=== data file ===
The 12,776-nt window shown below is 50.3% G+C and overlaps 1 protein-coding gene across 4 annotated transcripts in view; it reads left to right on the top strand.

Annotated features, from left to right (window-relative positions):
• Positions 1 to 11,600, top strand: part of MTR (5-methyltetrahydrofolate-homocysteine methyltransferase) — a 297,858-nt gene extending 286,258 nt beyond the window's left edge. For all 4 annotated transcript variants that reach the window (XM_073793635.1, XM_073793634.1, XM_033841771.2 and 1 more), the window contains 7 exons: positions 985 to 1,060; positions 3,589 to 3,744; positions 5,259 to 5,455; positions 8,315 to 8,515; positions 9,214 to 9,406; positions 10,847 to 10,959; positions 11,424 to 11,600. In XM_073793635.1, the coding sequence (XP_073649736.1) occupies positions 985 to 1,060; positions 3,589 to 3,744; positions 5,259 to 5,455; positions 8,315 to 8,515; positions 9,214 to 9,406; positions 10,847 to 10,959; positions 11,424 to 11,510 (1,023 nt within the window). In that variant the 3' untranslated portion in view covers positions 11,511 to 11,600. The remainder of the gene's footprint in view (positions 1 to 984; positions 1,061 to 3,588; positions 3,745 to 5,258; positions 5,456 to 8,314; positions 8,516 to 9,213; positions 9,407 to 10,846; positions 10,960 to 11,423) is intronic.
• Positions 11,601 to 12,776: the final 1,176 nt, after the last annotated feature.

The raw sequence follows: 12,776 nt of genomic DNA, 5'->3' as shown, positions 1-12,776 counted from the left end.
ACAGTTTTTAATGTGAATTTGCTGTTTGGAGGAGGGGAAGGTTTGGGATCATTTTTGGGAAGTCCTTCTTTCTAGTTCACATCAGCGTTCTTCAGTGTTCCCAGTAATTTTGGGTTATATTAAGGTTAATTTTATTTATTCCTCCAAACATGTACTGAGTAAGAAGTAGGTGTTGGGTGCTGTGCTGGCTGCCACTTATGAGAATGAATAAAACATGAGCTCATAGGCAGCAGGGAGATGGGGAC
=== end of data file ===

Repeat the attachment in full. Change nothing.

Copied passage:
The 12,776-nt window shown below is 50.3% G+C and overlaps 1 protein-coding gene across 4 annotated transcripts in view; it reads left to right on the top strand.

Annotated features, from left to right (window-relative positions):
• Positions 1 to 11,600, top strand: part of MTR (5-methyltetrahydrofolate-homocysteine methyltransferase) — a 297,858-nt gene extending 286,258 nt beyond the window's left edge. For all 4 annotated transcript variants that reach the window (XM_073793635.1, XM_073793634.1, XM_033841771.2 and 1 more), the window contains 7 exons: positions 985 to 1,060; positions 3,589 to 3,744; positions 5,259 to 5,455; positions 8,315 to 8,515; positions 9,214 to 9,406; positions 10,847 to 10,959; positions 11,424 to 11,600. In XM_073793635.1, the coding sequence (XP_073649736.1) occupies positions 985 to 1,060; positions 3,589 to 3,744; positions 5,259 to 5,455; positions 8,315 to 8,515; positions 9,214 to 9,406; positions 10,847 to 10,959; positions 11,424 to 11,510 (1,023 nt within the window). In that variant the 3' untranslated portion in view covers positions 11,511 to 11,600. The remainder of the gene's footprint in view (positions 1 to 984; positions 1,061 to 3,588; positions 3,745 to 5,258; positions 5,456 to 8,314; positions 8,516 to 9,213; positions 9,407 to 10,846; positions 10,960 to 11,423) is intronic.
• Positions 11,601 to 12,776: the final 1,176 nt, after the last annotated feature.

The raw sequence follows: 12,776 nt of genomic DNA, 5'->3' as shown, positions 1-12,776 counted from the left end.
ACAGTTTTTAATGTGAATTTGCTGTTTGGAGGAGGGGAAGGTTTGGGATCATTTTTGGGAAGTCCTTCTTTCTAGTTCACATCAGCGTTCTTCAGTGTTCCCAGTAATTTTGGGTTATATTAAGGTTAATTTTATTTATTCCTCCAAACATGTACTGAGTAAGAAGTAGGTGTTGGGTGCTGTGCTGGCTGCCACTTATGAGAATGAATAAAACATGAGCTCATAGGCAGCAGGGAGATGGGGAC